Beautiful piece Sarah. I lost my dad in 2008. 3 months after my daughter was born. He was 50 when I was born and I was lucky to have 30 years with him. I am so sorry for your loss and can imagine a little of how you are feeling. The memories will always be with you.
Laura Davis says
Beautiful words Sarah. X
Emma - Life According to MrsShilts says
Oh Sarah, beautifully written, I’m so sorry for your loss xxx
I’m so sorry about your dad. He sounds like a wonderful man and like he’s passed down some amazing little legacies to keep forever x
This is a really lovely, moving post. Really wonderfully written. I’m so sorry for your loss.
Grief is your own journey and you define the process for yourself. This is a lovely, touching post. It’s so crazy to me that since I lost – not just my father but also other – beloved folks, how deeply ingrained in memory are the foods we shared. It’s almost magical and it certainly feeds the soul. A gift, really. xoxo.
My Sister’s MIL is suffering from the same cruel disease and has just been moved into a home at the tender age of just 70, it’s incredibly sad…sending lots of love…may you take some comfort in the fact that many of us will be trying to re-create your Dad’s potatoes!! Best wishes to your Mum too xx
Oh how beautifully written. Dementia is devastating, how it steals everything from the person and also the family but it can never steal your memories. Your lovely dad will be with you when you cook your potatoes, read stories to your children and in time you will smile through your tears and grief and feel comfort from your memories xxxxx
Such a beautifully written piece as ever petal. So sad you are experiencing grief though. It’s an ever changing chapter that brings memories of highs and lows unfortunately isn’t it.
Big hugs to you Sarah xxx
You brave strong girl xx you take as much “radio silence ” as you need, grief has no rules, it can hit you at the most unexpected time, like a ten foot wave…..be kind to yourself x
Such beautiful words, so beautifully written…..keep remembering your golden memories, smelling his sautéed potatoes and taking comfort in the certain fact he lives on in all that you do xxx
Love & hugs ???? ???? ( ????) !!
Mmmm the random???????? Were appropriate emojis!!. Xxx
Jackie page says
Life at the Little Wood says
Beautifully eloquent Sarah. I’m so very, very sorry for your loss. Thinking of you in these days and weeks to come lovely. Xx
Virginia Dodds says
This is so evocative and heart felt, thank you. My brother died at 23 after a long illness and my father after two bouts of cancer, and you’re right, it’s only when they’re gone that the memories of how they were when well begin to come back. These are a comfort now. I feel for you. Xx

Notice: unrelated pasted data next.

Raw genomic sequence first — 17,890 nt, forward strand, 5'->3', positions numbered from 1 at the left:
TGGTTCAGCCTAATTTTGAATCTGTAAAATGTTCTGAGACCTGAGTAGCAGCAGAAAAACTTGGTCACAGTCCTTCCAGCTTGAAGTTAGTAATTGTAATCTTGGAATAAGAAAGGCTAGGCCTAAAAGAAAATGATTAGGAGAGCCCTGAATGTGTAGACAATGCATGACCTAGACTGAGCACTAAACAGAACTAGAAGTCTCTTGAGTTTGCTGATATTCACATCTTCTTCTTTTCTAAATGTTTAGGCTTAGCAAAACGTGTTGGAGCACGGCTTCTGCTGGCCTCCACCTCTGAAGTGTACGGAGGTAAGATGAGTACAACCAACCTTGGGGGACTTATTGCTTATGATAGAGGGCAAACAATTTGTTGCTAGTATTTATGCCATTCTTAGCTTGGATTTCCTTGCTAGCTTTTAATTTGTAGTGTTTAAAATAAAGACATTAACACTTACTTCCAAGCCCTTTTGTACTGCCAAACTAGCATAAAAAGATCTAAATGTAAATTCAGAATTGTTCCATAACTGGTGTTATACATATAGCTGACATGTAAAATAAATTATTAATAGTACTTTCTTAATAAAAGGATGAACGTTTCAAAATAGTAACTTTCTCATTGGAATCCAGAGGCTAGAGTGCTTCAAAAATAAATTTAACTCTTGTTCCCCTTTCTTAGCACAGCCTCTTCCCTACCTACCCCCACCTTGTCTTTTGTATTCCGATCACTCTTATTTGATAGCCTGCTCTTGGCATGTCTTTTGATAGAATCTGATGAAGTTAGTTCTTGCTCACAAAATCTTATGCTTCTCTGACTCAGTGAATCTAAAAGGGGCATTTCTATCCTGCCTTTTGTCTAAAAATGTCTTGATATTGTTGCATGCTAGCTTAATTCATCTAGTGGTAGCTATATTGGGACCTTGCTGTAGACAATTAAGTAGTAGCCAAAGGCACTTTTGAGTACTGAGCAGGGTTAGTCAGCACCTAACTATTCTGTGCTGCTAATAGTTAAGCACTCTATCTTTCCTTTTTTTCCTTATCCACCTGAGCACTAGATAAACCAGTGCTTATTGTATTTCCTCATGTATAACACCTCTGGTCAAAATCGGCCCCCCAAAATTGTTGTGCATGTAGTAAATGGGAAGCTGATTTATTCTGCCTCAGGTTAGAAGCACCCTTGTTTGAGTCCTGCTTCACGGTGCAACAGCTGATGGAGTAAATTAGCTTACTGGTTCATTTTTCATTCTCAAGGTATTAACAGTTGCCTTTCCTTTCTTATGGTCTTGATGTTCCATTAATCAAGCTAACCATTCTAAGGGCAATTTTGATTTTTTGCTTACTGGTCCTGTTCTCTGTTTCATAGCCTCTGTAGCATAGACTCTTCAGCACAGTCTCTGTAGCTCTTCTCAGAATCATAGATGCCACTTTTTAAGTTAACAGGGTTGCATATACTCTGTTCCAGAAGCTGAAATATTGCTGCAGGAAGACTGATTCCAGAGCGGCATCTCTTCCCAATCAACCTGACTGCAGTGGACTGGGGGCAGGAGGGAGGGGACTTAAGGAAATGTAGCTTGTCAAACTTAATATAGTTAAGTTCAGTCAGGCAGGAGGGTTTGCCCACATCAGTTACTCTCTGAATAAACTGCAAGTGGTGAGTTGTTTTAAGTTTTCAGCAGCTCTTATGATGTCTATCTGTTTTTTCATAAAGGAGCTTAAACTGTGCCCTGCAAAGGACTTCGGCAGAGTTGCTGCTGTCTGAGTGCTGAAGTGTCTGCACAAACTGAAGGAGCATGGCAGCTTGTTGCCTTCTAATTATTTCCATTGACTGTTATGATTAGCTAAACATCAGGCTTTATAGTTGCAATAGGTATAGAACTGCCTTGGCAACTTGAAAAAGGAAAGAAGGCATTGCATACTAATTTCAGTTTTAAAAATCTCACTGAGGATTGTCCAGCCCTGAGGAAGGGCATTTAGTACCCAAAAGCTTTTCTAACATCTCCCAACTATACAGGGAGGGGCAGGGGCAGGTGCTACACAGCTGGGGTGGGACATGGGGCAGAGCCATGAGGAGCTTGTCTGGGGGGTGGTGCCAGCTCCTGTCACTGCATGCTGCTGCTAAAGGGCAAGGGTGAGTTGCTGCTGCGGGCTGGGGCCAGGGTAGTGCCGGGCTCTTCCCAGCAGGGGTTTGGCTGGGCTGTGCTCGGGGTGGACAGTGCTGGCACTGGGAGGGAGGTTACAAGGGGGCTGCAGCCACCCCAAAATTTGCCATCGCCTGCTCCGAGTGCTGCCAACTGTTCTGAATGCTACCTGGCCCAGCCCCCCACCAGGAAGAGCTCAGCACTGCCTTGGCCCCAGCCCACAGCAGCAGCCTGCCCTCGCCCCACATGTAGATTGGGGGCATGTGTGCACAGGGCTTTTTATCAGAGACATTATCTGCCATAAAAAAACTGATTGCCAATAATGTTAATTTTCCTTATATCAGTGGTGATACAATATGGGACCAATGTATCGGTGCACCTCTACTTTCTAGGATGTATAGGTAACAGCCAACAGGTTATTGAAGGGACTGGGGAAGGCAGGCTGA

Oh Sarah, this really touched my heart. I hope you find peace with it soon & that time really is the healer that everyone says it is. My dad has Lewys dementia, I feel I have already lost him & it’s so hard to know what to say & do xx
Brigit Colwill says
Sarah, that was beautifully and poignantly written and a good reminder to us all that sometimes the smallest of moments and memories can be the most important ones. I’m so sorry for your loss, but please don’t apologise to us….. you take all the time you need xx
Frances King says
Oh Sarah, how I feel for you. You have my sincere condolences. I count myself lucky that when I lost my dad it was to something other than dementia, it is such a cruel disease. But hold on to the memories and try to focus on the happy times, it sounds like there were many. Take care lovely, with hugs xx
Katie Bryson says
So sorry to hear what you’ve been going through lovely lady… big hugs xxxx
What an absolutely beautiful post. You describe your memories so well I feel I can picture them too.
Sandra conlon says
This has brought a tear to my eye, I lost my mom 7 years ago to dementia, one week after I gave birth to my third child, I miss her so much and still think of her every day, so sorry for your loss, hold dear the beautiful memories you have of your dad before this terrible illness took hold. Xxx
Nicola Bradbury says
So sorry for your loss Sarah. My Grandad has recently been diagnosed with dementia after suffering a series of mini strokes last year. Horrible illness x
Sarah-Lou Tomlin says
You write so beautifully and articulate the pain of an aching heart that many of us know all too well. Sending big hugs and a side of salt for the tatties. Just keep swimming.xx
This is such a lovely and heart felt story. Thank you for sharing. I hope you’re well.
Gill Christie says
I know how you feel. ‘lost’my dad after a stroke and he was a totally different dad. I like to think of him having a crafty cigar and a bacon sarnie with brown sauce today ♥️
What a great way to remember your dad